(2019) Bleached - Don't You Think You've Had Enough
These days, far fewer eyebrows are raised when someone at the bar opts for seltzer instead of a scotch. Musicians and various celebrities proudly proclaim their sobriety and are open about their substance abuse issues, negating the long-perpetuated myth that artists can only create when struggling. From Best Coastâ€™s Bethany Cosentino to Eminem to Idles, sobriety is becoming hearteningly more commonplace in an industry that has long glorified drug and alcohol-fuelled debauchery. It is in this light that Bleached, the Los Angeles band of sisters Jessica and Jennifer Clavin, created their latest LP, entitled Donâ€™t You Think Youâ€™ve Had Enough? â€” a question that the recently sober pair repeatedly asked themselves in the years leading up to their lifestyle change. Bleached made their mark back in 2013 with their debut Ride Your Heart, a lo-fi rock record filled with distinctly Californian â€˜60s surf-pop harmonies. Their sound grew noticeably darker on Welcome to the Worms in 2016, with a noisiness and insistence harkening back to their days in garage rock band Mika Miko. Now, though, the grit and grime has been wiped off in favor of a style that, while still giving off the same dangerous edge, often has the glittering sheen of some femme fataleâ€™s soundtrack rather than the rough-hewn punk attitude Bleached embodied before. Itâ€™s hard not to see the change as analogous to their newfound sobrietyâ€”being â€œcleanâ€ and having a slightly â€œcleanerâ€ soundâ€”but their glossier style is likely due to their higher profile and thus increased access to higher quality (in purely technical terms) production. The anthemic â€œHeartbeat Awayâ€ makes for a taut opening with â€œHard to Kill,â€ showing that the group has graduated to ever-larger stages and a more stadium-ready sound (the band noted that they were inspired by tourmates like Paramore and The Damned). â€œHard to Kill,â€ which depicts the life of an addict spiraling towards disaster but still narrowly missing it, is infectiously catchy with throbbing funk basslines and the occasional cowbell. At times, though, the song veers towards the anonymous cool of the slick tracks playing during car commercials. Part of this is probably thanks to the sistersâ€™ collaboration with producer Shane Stoneback (Vampire Weekend, Sleigh Bells), who guided them towards genre experimentationsâ€”a dip into country territory on â€œValley to LA,â€ a taste of disco on â€œKiss You Goodbyeâ€â€”that are fun but superficial at best, serving little purpose other than as new hook delivery systems. One major exception is â€œSomebody Dial 911,â€ a new wave-inflected track about cutting off a relationship with a fellow addict with Christmas-y â€œoohsâ€ and chiming synths that nod slightly at Tears for Fearsâ€™ â€œEverybody Wants to Rule the World.â€ The happy-sad stylings of new wave feels made for the twin heartbreaks of leaving a romantic partner and (no matter how destructive) an entire way of life behind. Addiction as subject matter is by no means new territory, but Bleached switch up their approach by loosely traveling backwards in time on the album. They begin with their present day sobriety on â€œHeartbeat Awayâ€ (a daily commitmentâ€”â€œItâ€™s stay alive or suicide / But itâ€™s only a heartbeat awayâ€), building up to later songs â€œValley to LAâ€ and â€œAwkward Phase,â€ recalling the Clavin sistersâ€™ upbringing in Southern California at â€œbackyard parties where we dressed like boys.â€ Despite the over-production that occasionally takes away from the Clavinsâ€™ raw talent, the album itself tells vital truths about the codependence of addicts (â€œThis is hell and I canâ€™t hide / But youâ€™re keeping me alive / Saying such sweet things to meâ€), the rose-colored glasses worn when remembering the days before being consumed by alcoholism (â€œYeah I know how this ends / And Iâ€™d watch it again / Every loss and win,â€) and the importance of acknowledging sobriety as a continuous journey. The Clavin sisters use a personal approach to make a major appeal, realizing that sometimes asking a simple questionâ€”â€Donâ€™t you think youâ€™ve had enough?â€â€”could be life-changing.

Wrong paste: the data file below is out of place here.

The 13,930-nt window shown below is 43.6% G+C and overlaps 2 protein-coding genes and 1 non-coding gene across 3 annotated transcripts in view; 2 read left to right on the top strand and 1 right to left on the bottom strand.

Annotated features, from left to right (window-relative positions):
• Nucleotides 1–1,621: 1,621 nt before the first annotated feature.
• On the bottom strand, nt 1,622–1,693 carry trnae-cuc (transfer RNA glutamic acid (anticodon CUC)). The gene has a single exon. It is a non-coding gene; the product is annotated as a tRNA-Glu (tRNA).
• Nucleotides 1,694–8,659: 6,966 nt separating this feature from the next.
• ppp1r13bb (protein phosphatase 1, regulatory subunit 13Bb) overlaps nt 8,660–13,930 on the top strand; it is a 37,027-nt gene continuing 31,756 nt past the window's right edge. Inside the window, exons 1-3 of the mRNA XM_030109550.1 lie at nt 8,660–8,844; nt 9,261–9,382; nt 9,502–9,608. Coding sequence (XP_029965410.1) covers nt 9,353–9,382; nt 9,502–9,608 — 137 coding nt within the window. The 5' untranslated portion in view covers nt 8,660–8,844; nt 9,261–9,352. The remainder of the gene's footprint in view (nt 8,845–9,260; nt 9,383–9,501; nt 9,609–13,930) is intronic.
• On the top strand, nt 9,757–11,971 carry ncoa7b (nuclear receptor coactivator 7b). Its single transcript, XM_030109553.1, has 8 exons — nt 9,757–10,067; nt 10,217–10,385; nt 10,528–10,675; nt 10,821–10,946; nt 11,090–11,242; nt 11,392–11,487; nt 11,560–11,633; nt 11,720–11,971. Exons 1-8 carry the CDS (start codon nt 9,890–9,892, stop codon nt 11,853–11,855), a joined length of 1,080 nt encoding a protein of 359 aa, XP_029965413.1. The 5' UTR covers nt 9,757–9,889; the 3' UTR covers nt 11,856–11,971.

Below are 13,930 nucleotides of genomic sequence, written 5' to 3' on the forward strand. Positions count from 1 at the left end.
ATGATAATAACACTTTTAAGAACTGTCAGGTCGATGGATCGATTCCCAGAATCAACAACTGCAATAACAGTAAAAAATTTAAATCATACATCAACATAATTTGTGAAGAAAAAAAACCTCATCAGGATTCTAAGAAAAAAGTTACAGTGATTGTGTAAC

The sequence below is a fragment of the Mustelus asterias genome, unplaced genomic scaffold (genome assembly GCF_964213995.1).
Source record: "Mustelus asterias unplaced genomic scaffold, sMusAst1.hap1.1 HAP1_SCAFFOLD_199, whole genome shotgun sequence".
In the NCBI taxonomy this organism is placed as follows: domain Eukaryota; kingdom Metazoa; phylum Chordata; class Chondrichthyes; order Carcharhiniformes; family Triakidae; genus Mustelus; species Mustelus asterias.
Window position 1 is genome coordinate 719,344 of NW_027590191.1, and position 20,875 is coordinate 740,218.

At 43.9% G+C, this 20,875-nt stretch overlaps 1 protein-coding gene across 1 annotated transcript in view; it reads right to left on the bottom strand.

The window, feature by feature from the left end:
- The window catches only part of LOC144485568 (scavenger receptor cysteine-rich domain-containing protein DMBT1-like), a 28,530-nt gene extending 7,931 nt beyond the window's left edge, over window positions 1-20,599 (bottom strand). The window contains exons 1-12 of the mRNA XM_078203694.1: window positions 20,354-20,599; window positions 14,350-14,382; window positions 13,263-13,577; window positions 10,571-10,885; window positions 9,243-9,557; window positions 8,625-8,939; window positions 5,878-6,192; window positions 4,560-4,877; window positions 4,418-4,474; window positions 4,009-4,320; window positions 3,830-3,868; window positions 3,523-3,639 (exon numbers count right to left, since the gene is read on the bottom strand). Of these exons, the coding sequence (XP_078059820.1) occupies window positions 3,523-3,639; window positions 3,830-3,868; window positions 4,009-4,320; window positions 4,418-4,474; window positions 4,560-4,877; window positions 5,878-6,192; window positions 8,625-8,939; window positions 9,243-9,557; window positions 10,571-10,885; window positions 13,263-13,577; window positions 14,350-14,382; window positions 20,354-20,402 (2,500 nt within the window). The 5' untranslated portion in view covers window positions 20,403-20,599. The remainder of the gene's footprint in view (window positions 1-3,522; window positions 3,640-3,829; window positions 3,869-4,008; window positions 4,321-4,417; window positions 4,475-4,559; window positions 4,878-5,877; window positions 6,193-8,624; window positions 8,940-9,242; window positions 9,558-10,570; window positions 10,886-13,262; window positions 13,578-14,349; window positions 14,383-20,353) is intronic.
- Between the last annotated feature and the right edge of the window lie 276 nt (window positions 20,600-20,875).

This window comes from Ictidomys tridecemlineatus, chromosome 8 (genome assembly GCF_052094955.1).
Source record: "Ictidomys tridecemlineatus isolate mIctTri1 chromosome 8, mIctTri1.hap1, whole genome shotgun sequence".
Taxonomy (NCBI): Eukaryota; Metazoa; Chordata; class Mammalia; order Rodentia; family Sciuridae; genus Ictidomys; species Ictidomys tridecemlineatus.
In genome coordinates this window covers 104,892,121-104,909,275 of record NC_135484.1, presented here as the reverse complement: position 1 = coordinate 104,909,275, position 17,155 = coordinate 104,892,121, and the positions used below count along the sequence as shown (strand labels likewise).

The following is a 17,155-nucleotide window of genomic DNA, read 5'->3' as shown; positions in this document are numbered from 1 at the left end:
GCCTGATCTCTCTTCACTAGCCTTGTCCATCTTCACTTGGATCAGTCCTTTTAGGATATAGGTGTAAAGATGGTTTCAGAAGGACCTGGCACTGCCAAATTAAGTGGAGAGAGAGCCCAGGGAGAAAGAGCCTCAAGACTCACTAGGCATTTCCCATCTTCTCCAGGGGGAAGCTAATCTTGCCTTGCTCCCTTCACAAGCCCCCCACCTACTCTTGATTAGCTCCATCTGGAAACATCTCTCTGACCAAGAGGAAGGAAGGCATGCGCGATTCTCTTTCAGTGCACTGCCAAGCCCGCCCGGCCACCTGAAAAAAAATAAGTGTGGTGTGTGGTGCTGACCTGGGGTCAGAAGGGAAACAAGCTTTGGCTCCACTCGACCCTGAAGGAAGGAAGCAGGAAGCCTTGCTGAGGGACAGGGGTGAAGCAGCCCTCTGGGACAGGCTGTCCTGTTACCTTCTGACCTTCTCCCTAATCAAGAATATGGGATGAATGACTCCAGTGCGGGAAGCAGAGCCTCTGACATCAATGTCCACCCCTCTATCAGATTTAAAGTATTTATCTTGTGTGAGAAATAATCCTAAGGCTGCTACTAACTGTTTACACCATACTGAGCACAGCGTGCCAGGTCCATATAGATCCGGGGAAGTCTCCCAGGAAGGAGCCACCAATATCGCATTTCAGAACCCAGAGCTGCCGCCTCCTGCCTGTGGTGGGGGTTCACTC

Genre: indie-pop, indie-rock
Format/Info: Free Lossless Audio Codec, 16-bit PCM
Bit rate mode: Variable
Channel(s): 2 channels
Sampling rate: 44.1 KHz
Bit depth: 16 bits